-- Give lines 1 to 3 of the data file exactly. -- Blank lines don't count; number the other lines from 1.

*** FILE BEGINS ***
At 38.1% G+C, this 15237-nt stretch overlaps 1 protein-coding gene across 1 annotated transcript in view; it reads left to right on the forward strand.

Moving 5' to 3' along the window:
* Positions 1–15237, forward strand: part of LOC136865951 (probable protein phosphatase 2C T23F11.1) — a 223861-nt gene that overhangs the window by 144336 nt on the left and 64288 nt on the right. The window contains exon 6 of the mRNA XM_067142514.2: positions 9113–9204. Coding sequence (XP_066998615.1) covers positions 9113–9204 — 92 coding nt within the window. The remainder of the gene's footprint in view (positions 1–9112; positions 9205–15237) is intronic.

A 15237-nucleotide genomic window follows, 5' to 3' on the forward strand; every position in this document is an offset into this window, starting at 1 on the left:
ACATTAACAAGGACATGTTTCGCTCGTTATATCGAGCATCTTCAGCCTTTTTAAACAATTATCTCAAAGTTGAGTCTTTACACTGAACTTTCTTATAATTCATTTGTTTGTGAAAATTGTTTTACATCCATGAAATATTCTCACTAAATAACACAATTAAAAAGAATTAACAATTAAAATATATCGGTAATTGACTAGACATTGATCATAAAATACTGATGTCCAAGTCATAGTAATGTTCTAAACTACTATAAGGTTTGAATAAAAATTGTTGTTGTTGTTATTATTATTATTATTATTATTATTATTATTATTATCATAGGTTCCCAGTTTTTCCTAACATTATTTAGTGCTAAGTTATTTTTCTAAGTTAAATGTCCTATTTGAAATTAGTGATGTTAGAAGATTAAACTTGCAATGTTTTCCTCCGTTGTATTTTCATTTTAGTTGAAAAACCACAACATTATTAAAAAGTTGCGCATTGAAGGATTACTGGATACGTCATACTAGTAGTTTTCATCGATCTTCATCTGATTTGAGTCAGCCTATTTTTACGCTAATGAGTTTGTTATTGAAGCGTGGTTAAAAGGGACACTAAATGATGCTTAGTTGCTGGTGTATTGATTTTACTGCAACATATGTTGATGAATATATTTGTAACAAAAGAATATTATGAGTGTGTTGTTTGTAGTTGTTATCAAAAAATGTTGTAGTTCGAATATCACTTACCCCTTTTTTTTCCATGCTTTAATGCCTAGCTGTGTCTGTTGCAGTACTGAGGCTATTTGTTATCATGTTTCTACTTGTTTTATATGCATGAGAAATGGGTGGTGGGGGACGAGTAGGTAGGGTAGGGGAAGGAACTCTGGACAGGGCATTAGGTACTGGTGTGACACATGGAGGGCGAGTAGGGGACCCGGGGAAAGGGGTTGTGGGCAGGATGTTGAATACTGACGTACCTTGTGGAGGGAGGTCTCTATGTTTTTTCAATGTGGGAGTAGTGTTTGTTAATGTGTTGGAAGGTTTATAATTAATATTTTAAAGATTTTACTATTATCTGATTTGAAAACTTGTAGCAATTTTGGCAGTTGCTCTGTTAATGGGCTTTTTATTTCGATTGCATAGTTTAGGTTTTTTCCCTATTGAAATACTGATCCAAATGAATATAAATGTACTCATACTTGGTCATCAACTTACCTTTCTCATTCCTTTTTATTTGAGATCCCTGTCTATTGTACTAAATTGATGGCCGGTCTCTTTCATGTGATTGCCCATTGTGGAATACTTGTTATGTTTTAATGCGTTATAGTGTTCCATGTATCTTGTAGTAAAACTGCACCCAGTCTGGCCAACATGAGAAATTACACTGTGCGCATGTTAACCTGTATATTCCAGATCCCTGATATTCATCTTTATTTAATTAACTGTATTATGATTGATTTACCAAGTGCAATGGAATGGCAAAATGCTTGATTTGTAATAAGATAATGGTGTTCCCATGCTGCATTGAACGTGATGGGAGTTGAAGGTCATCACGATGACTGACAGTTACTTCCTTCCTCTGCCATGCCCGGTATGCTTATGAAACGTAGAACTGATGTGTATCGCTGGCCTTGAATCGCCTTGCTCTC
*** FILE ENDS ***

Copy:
At 38.1% G+C, this 15237-nt stretch overlaps 1 protein-coding gene across 1 annotated transcript in view; it reads left to right on the forward strand.

Moving 5' to 3' along the window:
* Positions 1–15237, forward strand: part of LOC136865951 (probable protein phosphatase 2C T23F11.1) — a 223861-nt gene that overhangs the window by 144336 nt on the left and 64288 nt on the right. The window contains exon 6 of the mRNA XM_067142514.2: positions 9113–9204. Coding sequence (XP_066998615.1) covers positions 9113–9204 — 92 coding nt within the window. The remainder of the gene's footprint in view (positions 1–9112; positions 9205–15237) is intronic.